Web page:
But the developer faced financial difficulties, and during the past year the property ended up changing hands. Meanwhile, UMB Bank, the trustee, has turned its attention to a provision in the financing deal that calls for the county to make up for the debt service shortfalls.

The county’s budget this year includes about $634,000 for that cost, S&P Global noted in a Nov. 14 report. But the board of commissioners would have to vote to authorize that payment, which is due by Dec. 1.

At an August meeting, the commissioners discussed how they would not be inclined to make payments on the bonds unless a long-term "sustainable" solution emerged for paying the debt.

The bonds now have a principal balance of around $29 million, and mature in 2032.

Graves, the lawyer for the county, said estimates show if the county does pay the debt service shortfalls in the years ahead the cost could range from $17 million to $40 million. Total general fund revenues in the county’s fiscal 2018 budget were slated to be about $22 million.

Ratings Downgrades

Moody’s downgraded Platte County’s “general obligation limited tax” rating in September from Aa2 to Ba1—a rating that signals to investors a government’s debts are speculative and subject to substantial risk.

S&P has slashed their rating on the Zona Rosa bonds themselves to a dismal CC, a red flag that, in the ratings agency’s view, nonpayment is increasingly likely. Analysts there say a default on the bonds is a “near certainty” within the next 18 months and could happen by December.

“We don't have many transitions to double C in the local government sector,” said Caroline West, a senior director with S&P.

“We believe they have the ability to pay,” she added of Platte County. “It is a willingness issue.”

In their report from earlier this month, S&P said that the developer’s debt service payments to make up for lagging sales tax revenues from the special districts averaged around $500,000 in recent years, but that this year the shortfall increased to over $1 million.

Zona Rosa Development, LLC, was the developer of the project. After defaulting on its mortgage, the developer did not make its usual payment to backfill the debt expenses before Dec. 1 of last year, S&P explained. In turn, the bond trustee drew from a $500,000 letter of credit the developer had maintained. After that, the developer failed to secure a new letter of credit the trustee had demanded.

A group led by TPG Sixth Street Partners took over ownership of Zona Rosa in September and installed Trademark Property Company, a national mixed-use developer, to manage and improve Zona Rosa. A public-relations representative for Trademark replied to an email last week, but did not provide comment on the situation with the bonds.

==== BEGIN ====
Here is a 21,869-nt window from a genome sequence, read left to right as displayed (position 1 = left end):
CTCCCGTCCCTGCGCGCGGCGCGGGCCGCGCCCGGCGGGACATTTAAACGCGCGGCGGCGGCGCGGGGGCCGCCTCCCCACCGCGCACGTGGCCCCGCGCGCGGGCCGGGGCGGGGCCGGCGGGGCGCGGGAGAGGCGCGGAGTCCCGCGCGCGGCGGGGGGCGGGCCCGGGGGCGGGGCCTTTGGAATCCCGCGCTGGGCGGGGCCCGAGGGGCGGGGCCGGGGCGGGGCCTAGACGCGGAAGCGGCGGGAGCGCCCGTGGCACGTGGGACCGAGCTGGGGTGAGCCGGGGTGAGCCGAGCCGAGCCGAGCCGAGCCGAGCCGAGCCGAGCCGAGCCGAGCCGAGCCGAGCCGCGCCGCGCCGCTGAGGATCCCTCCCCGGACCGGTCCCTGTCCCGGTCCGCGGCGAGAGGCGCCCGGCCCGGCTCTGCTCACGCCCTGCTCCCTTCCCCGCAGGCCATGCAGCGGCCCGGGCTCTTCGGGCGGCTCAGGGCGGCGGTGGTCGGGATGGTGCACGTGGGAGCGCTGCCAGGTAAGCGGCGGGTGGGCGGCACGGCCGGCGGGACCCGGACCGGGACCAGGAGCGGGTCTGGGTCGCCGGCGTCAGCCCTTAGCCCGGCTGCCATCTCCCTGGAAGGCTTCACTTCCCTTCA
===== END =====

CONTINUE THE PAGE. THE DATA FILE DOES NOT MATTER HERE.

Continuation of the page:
The county’s court filing says the new property owners have asserted they have no obligation to cover the debt service shortfalls. It also says a Sept. 24 letter UMB sent to Platte County claims the county wasn’t meeting its contractual obligations under the financing agreement.

There’s about $3 million in a reserve fund to pay the debt service on the bonds, but it’s unclear when the trustee will tap the account, particularly given the outstanding litigation, West said.

The county’s lawsuit suggests that if the court does find the county legally obligated to pay the debt service costs, then the financing arrangement should be declared illegal under the Missouri constitution because it was entered into without voter approval.

Reached by phone last week, two of the three commissioners for the county, presiding commissioner Ron Schieber and First District Commissioner Dagmar Wood, said they couldn’t comment on matters involving the bonds because of the pending court proceedings.

Scott Goldstein, a lawyer for UMB, declined to comment on the case. He did offer to forward an emailed request for comment to the bank, but nobody replied to that email.

None of the county commissioners in office when the deal was entered into are serving currently.

The controversy over the bonds is taking place in an era when the retail landscape is changing with the rise of online sales. Some of Zona Rosa’s key tenants include department store Dillard’s, Old Navy and Dick’s Sporting Goods, according to Trademark's website.

S&P points out that Zona Rosa has for years had a high vacancy rate, which stood at 41 percent in January, and that sales tax revenues from the special districts, projected to be nearly $2.9 million for fiscal 2017, instead checked in at less than $1.6 million.

There’s a February court date set for the lawsuit the county has filed. But Graves said that date is just a placeholder and that the county was pushing UMB to agree to an expedited hearing.

Bill Lucia is a Senior Reporter for Government Executive's Route Fifty and is based in Washington, D.C.